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In an interesting turn of events, unofficial patch author "Drog Black Tooth" posted on the RPG Codex what looks like a pitch document for an Arcanum sequel. While many fans of the title already knew that the sequel was supposed to be a first-person RPG titled Journey to the Center of Arcanum and based on Valve's Source Engine, this document is notable for offering an idea of the possible direction it could have taken.
The Journey to the Center of Arcanum presented in the document is a title heavily inspired by Half-Life 2, Deus Ex and Ultima Underworld, with a storyline based around the search of an extraordinary metal with the power to fuse magic and technology. Here's a snippet directly from the document, describing the core gameplay:
We hope to achieve a similar gaming environment as was presented in Half-Life or Deus Ex. The complexity of the levels in Half-lifeLife, as well as the obvious care that was put into their design, created a game that was both fun and challenging at all levels. The use of puzzles and the intelligent placement of enemies helped players learn the use of the items presented to them, as well increasing their skill in items they previously had. The puzzles in JTCA would make the best use of these items, offering multiple solutions for every puzzle.
Imagine taking the weapons in Arcanum, such as the Tesla Rod or the Elephant Gun, and wielding them in a 3-D environment. The technological gadgets in Arcanum will almost drop into a game like this; lay down the Bear Trap and watch your enemies being trapped, struggling to get away while you pull out your Compound Bow and pick them off from a distance. Items like the Flow-Spectrometer could alter the game-view (think infrared-vision), where Mages and magickal items glow different colors and intensities, depending on their power. Mages will have an enormous number of spells at their disposal, and the size and power of those spells is basically limitless once we've moved into 3-D. A summoned Water Elemental could look just like flowing water, leaving behind puddles when it walks, exploding when hit with electricity or dissolving quietly when it dies otherwise. Fireballs, spewing flaming embers (particles), could track follow enemies around corners. And all of this in the world of Arcanum, with its industrial-age cities and magickal kingdoms and deep, dwarven mines and dungeons. The possibilities are endless.
As thieving in Arcanum very important, we hope to incorporate the best game- play mechanics of games like Thief and Thief 2. By allowing the player to move in the shadows, and to move quietly among enemies, we hope to offer a different kind of playing style than the mage, warrior or technologist. Strategy and success will be rewarded with audio and visual cues. Story elements will also support this playing style, as the Thieves Underground did in Arcanum.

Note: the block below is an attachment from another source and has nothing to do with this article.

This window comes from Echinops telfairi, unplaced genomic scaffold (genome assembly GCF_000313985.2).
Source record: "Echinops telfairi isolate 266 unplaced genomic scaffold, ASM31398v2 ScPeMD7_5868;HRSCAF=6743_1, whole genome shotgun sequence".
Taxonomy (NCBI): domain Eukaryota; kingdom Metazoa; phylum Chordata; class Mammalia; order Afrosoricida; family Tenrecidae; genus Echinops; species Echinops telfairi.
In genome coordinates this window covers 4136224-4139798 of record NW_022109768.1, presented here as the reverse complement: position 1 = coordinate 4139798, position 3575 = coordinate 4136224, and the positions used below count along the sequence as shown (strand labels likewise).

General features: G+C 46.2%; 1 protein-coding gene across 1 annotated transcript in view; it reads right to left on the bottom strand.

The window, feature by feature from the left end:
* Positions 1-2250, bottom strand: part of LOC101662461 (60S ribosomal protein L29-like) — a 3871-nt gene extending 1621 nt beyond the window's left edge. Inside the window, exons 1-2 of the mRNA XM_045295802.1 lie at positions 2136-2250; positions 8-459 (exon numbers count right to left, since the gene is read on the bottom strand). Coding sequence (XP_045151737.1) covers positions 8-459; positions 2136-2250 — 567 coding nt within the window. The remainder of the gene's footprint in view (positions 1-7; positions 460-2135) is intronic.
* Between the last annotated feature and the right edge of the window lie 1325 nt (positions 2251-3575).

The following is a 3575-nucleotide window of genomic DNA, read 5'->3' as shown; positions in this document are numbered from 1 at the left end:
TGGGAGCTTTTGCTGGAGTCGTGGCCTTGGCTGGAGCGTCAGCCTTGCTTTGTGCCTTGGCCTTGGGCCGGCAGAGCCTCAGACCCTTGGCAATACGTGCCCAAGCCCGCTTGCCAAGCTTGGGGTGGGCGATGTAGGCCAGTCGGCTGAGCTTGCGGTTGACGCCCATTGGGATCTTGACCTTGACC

Lastly, we hope to accomplish in JTCA what these others seem to lack; an interesting and intuitive dialogue system. Troika knows how to craft an RPG, and we believe that the use of dialog and quests is very important to developing an interesting story. We hope to take the best parts of what we learned from the dialogue system in Arcanum and incorporate an economical and intuitive framework that propels the story, while not getting in its way. This will make possible the diplomat characters that are so popular in the genre. It also offers a different route for the player who doesn't necessarily want to fall back on the combat solution. In the Troika tradition, we want to offer three distinct paths for the player; combat, thieving and diplomacy. We feel we can do this without compromising the overall integrity of the title. Accomplishing this will put us above the existing titles on the market, who have sacrificed dialogue complexity for other game mechanics. For a successful RPG you need both.
The folks at RPG Codex also have managed to reach to Troika's godfather Tim Cain, who confirmed that the document was legitimate but that it was only meant for internal use at Troika:
Yes, Troika was working on a "Journey To The Center Of Arcanum" treatment, and yes, it was going to use the Source engine.
[...] I have three or four treatments for JttCoA, and they are all different. One I remember writing, and it is full of game system ideas, for skills and attribute changes. Another is written from the basis of using the Tribes engine instead of Source. Neither of those went to publishers either. We just wrote them as a "what if?" scenario to toss around during design meetings. Drog's document looks like one of those.
[...] So to clear things up...yes, this is a Troika doc on one possible treatment of JttCoA. I didn't write it, but I think I know who did. I never liked the "new metal which combines magick and tech" idea, because I thought it undermined the main motif of Arcanum, but the writer liked the idea, so he wrote it up for a design meeting. The doc was never intended to be sent to a publisher, just for us to read for a meeting, but I sent it to show the fan some of the ideas we were considering.
Unfortunately, for now it looks like we won't get much more than leaked design documents. A sequel to Arcanum remains a pipe dream, as the IP is firmly in the hands of Activision, a publisher that hasn't shown any interest in the possibility of resurrecting the property. That said, hopefully we'll see some of these ideas resurface in upcoming titles, like OtherSide Entertainment's Underworld Ascendant.